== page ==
Binary Option Time Frame Strategy


Originally developed for trading online Forex the multiple time frame strategy and binary options are a match made in heaven. The reason for this is that binary options are really all about the duration of each trade. With only two possible directions of movement for a trader to pick from (up or down) the duration of the trade has a huge say as to whether it will expire in the money. This is the big difference binary options have, in Forex an open position can remain open indefinitely, either losing or winning money for the trader depending on the value of the asset (and of course the size of his deposit margin). With binary options the only certainty (aside from knowing what your payout will be if the trade goes your way) is the exact time the option with expire. As a result it is paramount for binary traders (even more so than Forex traders), to monitor their chosen assets at a variety of different time frames. We have already mentioned the value of different time scales in one of our tutorials on charting platforms. Here we will explain precisely what binary traders should do in order to be able to capitalise on an asset’s movement at various time scales.

The way this strategy works is by monitoring an asset’s value at three different time scales. Each of these time scales should be a fourth the duration of the next one up. So 15 minutes, one hour and 4 hours would be a good example of multiple time scales to keep an eye on. Already you can see why this strategy is perfectly suited for binary options. With binary trades normally being quite short in relation to other kinds of trades this strategy allows you to get a wider picture of the rest of an asset’s moves so as to be able to make a more educated forecast. With trades possible from anywhere upwards of 60 seconds this strategy can also be tailored to include the shorter options favoured by many traders. Although most charting platforms will not allow you to customise the duration of the chart beyond the preset times, there is no reason you can’t adapt the strategy to monitor at 60 Seconds, 5 minutes and 15 minute time frames, which is close enough to be able to use this strategy for these shorter expirations.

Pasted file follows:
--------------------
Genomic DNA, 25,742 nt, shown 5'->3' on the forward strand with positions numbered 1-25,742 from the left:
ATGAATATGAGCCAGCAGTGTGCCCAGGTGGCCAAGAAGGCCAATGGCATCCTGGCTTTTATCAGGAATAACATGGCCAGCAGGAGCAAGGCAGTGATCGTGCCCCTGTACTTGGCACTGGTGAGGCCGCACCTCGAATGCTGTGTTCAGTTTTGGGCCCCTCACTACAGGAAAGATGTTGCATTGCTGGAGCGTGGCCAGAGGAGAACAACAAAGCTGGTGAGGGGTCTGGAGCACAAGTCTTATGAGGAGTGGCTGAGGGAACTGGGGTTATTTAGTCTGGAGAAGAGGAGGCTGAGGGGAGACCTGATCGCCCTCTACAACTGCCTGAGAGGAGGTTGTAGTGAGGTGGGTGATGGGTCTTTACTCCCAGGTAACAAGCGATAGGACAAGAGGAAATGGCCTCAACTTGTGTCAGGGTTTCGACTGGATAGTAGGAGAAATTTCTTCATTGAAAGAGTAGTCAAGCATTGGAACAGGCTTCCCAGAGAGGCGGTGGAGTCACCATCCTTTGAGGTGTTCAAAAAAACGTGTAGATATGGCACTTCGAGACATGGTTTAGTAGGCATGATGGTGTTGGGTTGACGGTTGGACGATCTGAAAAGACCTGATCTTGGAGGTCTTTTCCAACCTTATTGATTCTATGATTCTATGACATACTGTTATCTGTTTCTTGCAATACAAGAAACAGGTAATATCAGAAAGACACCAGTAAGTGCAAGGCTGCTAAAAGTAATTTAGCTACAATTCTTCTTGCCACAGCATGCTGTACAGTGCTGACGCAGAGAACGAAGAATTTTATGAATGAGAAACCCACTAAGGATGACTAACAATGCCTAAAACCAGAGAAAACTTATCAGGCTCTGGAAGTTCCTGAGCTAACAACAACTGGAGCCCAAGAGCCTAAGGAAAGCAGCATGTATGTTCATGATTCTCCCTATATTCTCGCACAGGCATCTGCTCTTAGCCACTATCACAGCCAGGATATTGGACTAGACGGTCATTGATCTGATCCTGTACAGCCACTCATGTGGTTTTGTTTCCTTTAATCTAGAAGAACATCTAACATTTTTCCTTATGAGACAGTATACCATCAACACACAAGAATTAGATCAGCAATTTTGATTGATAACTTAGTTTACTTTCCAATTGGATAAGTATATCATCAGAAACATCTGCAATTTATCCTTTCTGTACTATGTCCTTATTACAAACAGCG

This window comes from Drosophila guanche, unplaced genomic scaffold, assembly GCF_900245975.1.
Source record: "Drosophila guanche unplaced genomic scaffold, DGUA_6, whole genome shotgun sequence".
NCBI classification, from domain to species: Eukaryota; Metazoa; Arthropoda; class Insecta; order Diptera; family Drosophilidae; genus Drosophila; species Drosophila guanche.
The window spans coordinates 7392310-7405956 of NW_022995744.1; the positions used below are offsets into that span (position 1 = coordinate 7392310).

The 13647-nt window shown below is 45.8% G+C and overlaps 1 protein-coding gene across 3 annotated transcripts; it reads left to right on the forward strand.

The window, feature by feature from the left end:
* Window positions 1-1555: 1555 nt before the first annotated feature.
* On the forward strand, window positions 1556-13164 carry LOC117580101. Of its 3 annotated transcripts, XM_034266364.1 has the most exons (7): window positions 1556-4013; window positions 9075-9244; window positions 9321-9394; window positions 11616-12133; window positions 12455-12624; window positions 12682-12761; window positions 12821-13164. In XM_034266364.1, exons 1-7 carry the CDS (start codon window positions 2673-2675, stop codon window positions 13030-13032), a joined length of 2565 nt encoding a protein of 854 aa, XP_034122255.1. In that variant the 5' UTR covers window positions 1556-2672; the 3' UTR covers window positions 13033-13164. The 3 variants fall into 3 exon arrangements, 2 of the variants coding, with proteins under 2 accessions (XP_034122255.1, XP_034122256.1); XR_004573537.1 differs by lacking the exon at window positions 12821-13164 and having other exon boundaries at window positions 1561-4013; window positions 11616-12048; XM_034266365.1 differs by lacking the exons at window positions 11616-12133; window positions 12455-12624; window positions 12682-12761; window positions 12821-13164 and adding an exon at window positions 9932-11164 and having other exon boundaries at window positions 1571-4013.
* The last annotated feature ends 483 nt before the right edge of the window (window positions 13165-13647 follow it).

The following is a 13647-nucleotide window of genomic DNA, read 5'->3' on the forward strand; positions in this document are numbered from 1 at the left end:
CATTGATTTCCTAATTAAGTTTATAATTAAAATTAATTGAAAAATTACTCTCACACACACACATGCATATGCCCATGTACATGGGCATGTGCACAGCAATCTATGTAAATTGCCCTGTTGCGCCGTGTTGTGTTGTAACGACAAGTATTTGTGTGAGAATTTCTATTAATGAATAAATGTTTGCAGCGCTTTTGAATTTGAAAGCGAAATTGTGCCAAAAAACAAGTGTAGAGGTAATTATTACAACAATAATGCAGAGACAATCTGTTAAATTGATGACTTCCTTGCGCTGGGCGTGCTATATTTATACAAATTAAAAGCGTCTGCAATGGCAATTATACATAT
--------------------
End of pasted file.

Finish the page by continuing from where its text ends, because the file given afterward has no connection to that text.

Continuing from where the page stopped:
The reason for monitoring at these different scales of time is to be able to observe the wider context to an asset’s immediate movements. The way this strategy should be used is to regard the longest time frame as the overall trend. The shorter time frame should then be used to confirm this trend and the shortest one to place trades on. Basically the wider out you go, the more visible the support and resistance levels become, thus giving you some valuable information as to when exactly the right time to enter a position would be. If you want to play it safe then wait for all three time scales to line up with each other and to be telling you the same thing before trading. Having said this a pair of keen eyes is all that is really needed when observing these three scales and the shortest duration need not necessarily confirm what the longest one is saying in order to make a trader money.

What you do have too look out for though is similarities in she shapes of each graph. You should see smaller versions of the long-scale graph in the middle one and even smaller ones in the shortest time scale. One you have isolated one of these self-similar shapes, and especially if all three charts are confirming each other,  then you will know the exact position on which to enter into a trade on the shortest time scale. Also just as waiting for all three to line up will give you as good a confirmation as anything else that you have isolated a trend, placing trades with expirations the same length as your shortest time frame also proves to be a good way to ensure you make the most of your risk capital. So a 60 second trade at the correct entry point once having isolated a miniature representation of the longest time-scale’s trend, this should result in a winning trade for you. We know it sounds rather esoteric but it is far far simpler in practice than in explanation. So go try it out for yourselves!